Estimated coefficients in the model given by Eq. (8), with no autocorrelation. The values in parentheses in the intercept column are t values. Thus, values above 1.645 in absolute value indicate statistical significance at the 5% level.
Estimated coefficients in the model given by Eq. (8), with no autocorrelation. The values in parentheses in the intercept column are t values. Thus, values above 1.645 in absolute value indicate statistical significance at the 5% level.

On the basis of these high seasonal AR coefficients, we next conducted seasonal unit root tests that are based on the methods of Dickey et al. (1984), Beaulieu and Miron (1993), and Hylleberg et al. (1990), and the results, although not reported, suggested evidence of unit roots in the four series.3 Thus, we perform seasonal first differences, and work next with the differenced series. Here, noting that seasonality has been removed, we consider the model given only by Eqs. (1) and (4), that is,

 
yt=α+βt+xt,(1L)dxt=ut,t=1,2,,
(8)

under the assumptions that ut is both white noise, that is, ut = εt, and autocorrelated. However, in the latter case, instead of imposing a particular parametric (ARMA) structure on ut, we use a nonparametric approach that is due to Bloomfield (1973) and that approximates ARMA models with very few parameters.4

The top half of Table 2 displays the estimates under the assumption of white noise errors, whereas the bottom half focuses on the case of autocorrelation. The values are very similar in the two cases, and the first thing we observe is that the time trend is not required in any single case. The estimates of d are large, though smaller than 1 in all cases, with the exception of the dataset starting in 1947 with autocorrelated errors. These results indicate that the data are highly persistent but no evidence of time trends is detected on the data.

Table 2.

Estimated values of d on the first seasonal differences. The values in parenthese indicate the 95% confidence band for the values of d; boldface font indicates the selected model for each series.

Estimated values of d on the first seasonal differences. The values in parenthese indicate the 95% confidence band for the values of d; boldface font indicates the selected model for each series.
Estimated values of d on the first seasonal differences. The values in parenthese indicate the 95% confidence band for the values of d; boldface font indicates the selected model for each series.

As a final step in the analysis, we focus on the data separated by months, testing once more the degree of persistence and the significance of the time trend coefficients in the model given by Eq. (8) for the two types of residuals (uncorrelated and following the model of Bloomfield). The results for the reconstructed dataset starting in 1884 are presented in Table 3. The first thing we observe is that all estimated values of d are positive and smaller than 1 implying, once more, fractional integration. The values range between 0.43 (March with autocorrelation) and 0.66 (October with no autocorrelation). However, the most interesting feature is that the time trend coefficients are now statistically significant in all cases, implying an increase in the temperatures during the sample period. Under no autocorrelation, the highest increases take place in March (0.085) and April (0.083), implying an increase of about 0.8°C in the temperatures every 100 years, and a very similar result is obtained under autocorrelated errors.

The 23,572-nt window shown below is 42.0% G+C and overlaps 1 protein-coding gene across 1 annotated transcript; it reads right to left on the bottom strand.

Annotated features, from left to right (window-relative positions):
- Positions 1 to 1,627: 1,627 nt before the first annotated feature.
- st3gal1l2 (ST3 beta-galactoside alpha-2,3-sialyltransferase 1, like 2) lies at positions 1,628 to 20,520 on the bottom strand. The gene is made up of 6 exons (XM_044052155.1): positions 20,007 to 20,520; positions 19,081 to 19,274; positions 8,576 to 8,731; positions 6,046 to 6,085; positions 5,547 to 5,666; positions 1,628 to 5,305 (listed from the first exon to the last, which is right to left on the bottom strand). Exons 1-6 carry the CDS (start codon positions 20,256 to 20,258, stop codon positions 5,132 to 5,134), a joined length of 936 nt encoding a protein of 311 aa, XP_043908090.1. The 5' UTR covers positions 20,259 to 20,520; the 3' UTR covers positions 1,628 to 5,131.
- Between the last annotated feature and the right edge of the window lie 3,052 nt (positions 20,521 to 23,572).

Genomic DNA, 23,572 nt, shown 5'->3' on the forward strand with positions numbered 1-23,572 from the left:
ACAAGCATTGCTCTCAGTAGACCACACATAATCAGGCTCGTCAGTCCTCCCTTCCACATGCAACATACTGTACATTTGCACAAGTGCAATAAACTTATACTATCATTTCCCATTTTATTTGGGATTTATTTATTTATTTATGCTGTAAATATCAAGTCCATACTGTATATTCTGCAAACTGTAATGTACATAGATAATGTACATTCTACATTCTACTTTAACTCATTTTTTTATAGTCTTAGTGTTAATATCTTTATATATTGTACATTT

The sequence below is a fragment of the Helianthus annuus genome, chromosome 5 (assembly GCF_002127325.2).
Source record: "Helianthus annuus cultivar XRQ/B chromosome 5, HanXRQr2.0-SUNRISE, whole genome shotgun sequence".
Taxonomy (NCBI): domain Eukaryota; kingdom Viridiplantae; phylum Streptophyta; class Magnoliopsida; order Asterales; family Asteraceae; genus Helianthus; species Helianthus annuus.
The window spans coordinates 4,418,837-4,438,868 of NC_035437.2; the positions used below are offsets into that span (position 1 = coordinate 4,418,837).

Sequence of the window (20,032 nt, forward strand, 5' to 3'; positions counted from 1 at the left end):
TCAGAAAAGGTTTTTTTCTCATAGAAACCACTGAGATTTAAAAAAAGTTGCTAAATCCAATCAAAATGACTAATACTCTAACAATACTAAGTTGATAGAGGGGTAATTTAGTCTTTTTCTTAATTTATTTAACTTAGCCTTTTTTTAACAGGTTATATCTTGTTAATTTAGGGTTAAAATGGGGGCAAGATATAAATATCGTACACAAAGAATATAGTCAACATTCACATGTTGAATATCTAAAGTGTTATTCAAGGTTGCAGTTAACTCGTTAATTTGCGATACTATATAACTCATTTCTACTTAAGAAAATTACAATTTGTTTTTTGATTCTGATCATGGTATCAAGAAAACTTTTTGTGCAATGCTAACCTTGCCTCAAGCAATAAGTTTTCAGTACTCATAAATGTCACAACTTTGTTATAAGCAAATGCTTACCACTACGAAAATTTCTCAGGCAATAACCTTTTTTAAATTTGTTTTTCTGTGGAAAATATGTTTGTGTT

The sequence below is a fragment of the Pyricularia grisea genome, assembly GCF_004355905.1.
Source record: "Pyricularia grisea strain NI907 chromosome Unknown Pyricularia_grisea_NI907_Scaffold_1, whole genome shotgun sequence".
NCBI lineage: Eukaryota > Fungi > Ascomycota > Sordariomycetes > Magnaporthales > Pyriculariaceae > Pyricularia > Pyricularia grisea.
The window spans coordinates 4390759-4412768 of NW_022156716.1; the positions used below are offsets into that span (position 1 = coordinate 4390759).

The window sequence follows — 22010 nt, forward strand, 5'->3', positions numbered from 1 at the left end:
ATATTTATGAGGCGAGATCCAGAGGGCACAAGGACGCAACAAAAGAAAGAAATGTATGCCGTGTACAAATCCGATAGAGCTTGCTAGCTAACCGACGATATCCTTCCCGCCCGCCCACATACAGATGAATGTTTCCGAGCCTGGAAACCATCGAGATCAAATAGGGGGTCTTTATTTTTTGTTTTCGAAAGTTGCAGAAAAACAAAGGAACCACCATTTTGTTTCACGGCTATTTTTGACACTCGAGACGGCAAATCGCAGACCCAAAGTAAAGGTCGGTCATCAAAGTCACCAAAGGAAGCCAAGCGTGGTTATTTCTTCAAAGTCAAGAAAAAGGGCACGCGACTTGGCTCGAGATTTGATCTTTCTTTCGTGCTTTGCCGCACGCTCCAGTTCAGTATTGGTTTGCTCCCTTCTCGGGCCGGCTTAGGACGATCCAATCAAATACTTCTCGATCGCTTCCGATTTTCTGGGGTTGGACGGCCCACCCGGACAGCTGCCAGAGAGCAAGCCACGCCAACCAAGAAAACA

Table 3.

Seasonal persistence and trends with sample size: 1884–2018. The values in parentheses in the second and fourth columns indicate the 95% confidence band for the values of d; those reported in the third and fifth columns are t values.

Seasonal persistence and trends with sample size: 1884–2018. The values in parentheses in the second and fourth columns indicate the 95% confidence band for the values of d; those reported in the third and fifth columns are t values.
Seasonal persistence and trends with sample size: 1884–2018. The values in parentheses in the second and fourth columns indicate the 95% confidence band for the values of d; those reported in the third and fifth columns are t values.

Tables 4, 5 and 6 display the results for the subsamples starting at 1904, 1922 and 1947, respectively. For the first two of these subsamples, the estimated values of d are very similar to those in Table 3 (with values of d ranging from 0.24 to 0.57); however, the time trend coefficients are much higher than those in Table 3, with values above 0.010 in practically all cases, implying increases above 0.10°C (100 yr)−1 for each month of the year. In Table 6, the results refer to the observed data between 1947 and 2018. Here, the values of d are much smaller than in the previous cases, ranging from 0.12 to 0.46 with no autocorrelation and being much smaller with the model of Bloomfield. In fact, the I(0) hypothesis of short memory (i.e., d = 0) cannot be rejected in eight of the months, and long memory patterns are only detected for July, August, September, and November. Nevertheless, the time trend coefficients are once more statistically significant in all cases, with values close to those given for the whole sample period (1884–2018).